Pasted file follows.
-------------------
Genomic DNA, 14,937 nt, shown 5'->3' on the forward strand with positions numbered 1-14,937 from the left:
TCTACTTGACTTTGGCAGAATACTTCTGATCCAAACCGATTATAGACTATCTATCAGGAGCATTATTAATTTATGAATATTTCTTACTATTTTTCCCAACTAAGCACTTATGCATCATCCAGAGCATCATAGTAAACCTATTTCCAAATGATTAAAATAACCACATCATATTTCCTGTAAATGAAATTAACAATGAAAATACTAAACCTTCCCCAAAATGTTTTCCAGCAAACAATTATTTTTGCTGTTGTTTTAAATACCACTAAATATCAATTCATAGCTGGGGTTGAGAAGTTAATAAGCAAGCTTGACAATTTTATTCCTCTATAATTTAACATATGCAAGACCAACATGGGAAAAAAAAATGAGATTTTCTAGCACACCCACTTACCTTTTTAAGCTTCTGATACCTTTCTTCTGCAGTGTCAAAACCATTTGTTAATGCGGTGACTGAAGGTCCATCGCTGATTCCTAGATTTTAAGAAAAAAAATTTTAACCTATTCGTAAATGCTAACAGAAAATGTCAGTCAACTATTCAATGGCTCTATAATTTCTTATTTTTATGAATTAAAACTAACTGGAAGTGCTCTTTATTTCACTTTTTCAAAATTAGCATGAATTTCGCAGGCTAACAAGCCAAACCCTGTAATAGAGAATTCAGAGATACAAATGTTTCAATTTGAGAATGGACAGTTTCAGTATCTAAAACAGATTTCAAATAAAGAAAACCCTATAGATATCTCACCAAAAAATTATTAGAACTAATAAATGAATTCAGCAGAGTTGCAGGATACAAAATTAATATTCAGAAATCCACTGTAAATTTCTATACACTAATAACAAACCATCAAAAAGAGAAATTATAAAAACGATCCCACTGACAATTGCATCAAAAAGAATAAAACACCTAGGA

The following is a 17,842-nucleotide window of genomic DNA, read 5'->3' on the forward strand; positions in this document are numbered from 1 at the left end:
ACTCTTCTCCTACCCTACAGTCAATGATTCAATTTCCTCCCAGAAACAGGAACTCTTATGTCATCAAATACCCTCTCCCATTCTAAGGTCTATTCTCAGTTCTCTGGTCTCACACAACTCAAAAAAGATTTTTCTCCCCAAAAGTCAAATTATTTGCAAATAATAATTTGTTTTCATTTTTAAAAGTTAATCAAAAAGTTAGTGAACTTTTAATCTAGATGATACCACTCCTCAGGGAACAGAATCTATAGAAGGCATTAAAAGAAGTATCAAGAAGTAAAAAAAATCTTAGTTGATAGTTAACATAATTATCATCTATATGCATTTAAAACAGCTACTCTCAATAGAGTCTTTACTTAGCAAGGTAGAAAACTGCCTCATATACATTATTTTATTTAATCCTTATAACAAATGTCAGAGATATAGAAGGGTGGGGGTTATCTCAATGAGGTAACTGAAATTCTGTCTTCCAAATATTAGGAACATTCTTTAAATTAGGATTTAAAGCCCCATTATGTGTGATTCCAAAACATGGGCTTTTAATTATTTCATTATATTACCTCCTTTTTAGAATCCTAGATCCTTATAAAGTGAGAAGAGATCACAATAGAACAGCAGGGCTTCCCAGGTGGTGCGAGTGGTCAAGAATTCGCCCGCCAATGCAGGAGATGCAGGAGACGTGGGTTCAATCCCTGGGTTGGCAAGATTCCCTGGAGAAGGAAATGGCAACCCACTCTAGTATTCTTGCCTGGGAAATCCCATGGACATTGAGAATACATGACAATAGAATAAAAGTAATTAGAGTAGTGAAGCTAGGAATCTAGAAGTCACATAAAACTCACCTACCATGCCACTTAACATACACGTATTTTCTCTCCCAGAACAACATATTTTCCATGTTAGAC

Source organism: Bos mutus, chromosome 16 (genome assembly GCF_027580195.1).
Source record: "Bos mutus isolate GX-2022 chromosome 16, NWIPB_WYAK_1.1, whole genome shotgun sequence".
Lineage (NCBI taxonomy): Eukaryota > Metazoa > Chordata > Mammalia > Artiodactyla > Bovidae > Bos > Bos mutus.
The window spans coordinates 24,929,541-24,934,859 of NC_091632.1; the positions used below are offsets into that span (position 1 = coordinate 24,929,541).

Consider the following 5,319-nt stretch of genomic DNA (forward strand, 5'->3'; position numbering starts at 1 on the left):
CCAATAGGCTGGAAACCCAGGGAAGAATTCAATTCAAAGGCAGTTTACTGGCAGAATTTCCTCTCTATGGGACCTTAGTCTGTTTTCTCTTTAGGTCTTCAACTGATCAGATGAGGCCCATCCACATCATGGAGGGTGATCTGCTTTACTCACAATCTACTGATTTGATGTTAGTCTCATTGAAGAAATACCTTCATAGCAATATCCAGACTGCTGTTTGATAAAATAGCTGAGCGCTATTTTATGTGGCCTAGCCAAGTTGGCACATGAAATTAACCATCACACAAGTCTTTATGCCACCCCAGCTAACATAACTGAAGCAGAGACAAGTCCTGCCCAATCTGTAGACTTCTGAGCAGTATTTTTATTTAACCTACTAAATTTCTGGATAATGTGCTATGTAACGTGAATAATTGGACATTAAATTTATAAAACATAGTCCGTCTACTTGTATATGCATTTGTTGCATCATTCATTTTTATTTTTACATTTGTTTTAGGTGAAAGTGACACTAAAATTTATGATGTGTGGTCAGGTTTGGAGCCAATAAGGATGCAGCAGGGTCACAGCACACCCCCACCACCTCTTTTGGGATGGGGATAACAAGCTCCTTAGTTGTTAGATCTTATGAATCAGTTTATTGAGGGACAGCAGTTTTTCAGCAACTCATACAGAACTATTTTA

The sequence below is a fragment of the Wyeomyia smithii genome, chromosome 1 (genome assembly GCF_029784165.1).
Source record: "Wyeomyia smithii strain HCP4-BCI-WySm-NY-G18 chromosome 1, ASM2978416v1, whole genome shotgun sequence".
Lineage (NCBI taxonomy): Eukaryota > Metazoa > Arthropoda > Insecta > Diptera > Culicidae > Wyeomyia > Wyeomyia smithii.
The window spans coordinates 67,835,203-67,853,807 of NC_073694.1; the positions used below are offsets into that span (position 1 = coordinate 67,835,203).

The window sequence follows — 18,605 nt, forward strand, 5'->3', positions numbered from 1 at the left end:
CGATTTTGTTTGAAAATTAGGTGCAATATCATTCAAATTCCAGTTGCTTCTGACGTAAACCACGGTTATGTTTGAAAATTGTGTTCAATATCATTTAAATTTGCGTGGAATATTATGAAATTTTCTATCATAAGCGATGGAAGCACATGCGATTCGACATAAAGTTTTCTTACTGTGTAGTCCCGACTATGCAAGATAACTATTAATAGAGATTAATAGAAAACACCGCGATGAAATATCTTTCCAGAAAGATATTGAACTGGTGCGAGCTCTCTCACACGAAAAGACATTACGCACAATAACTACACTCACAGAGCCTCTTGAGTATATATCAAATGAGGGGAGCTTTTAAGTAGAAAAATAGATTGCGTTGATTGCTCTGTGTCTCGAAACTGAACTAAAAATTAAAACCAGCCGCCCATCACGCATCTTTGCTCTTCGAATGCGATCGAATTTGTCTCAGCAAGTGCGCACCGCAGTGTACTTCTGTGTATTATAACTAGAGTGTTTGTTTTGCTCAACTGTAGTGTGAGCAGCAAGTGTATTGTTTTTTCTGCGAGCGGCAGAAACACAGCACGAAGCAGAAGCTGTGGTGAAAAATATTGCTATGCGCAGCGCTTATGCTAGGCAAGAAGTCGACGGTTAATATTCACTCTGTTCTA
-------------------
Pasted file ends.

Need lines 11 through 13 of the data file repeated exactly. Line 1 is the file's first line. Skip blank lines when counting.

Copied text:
The sequence below is a fragment of the Wyeomyia smithii genome, chromosome 1 (genome assembly GCF_029784165.1).
Source record: "Wyeomyia smithii strain HCP4-BCI-WySm-NY-G18 chromosome 1, ASM2978416v1, whole genome shotgun sequence".
Lineage (NCBI taxonomy): Eukaryota > Metazoa > Arthropoda > Insecta > Diptera > Culicidae > Wyeomyia > Wyeomyia smithii.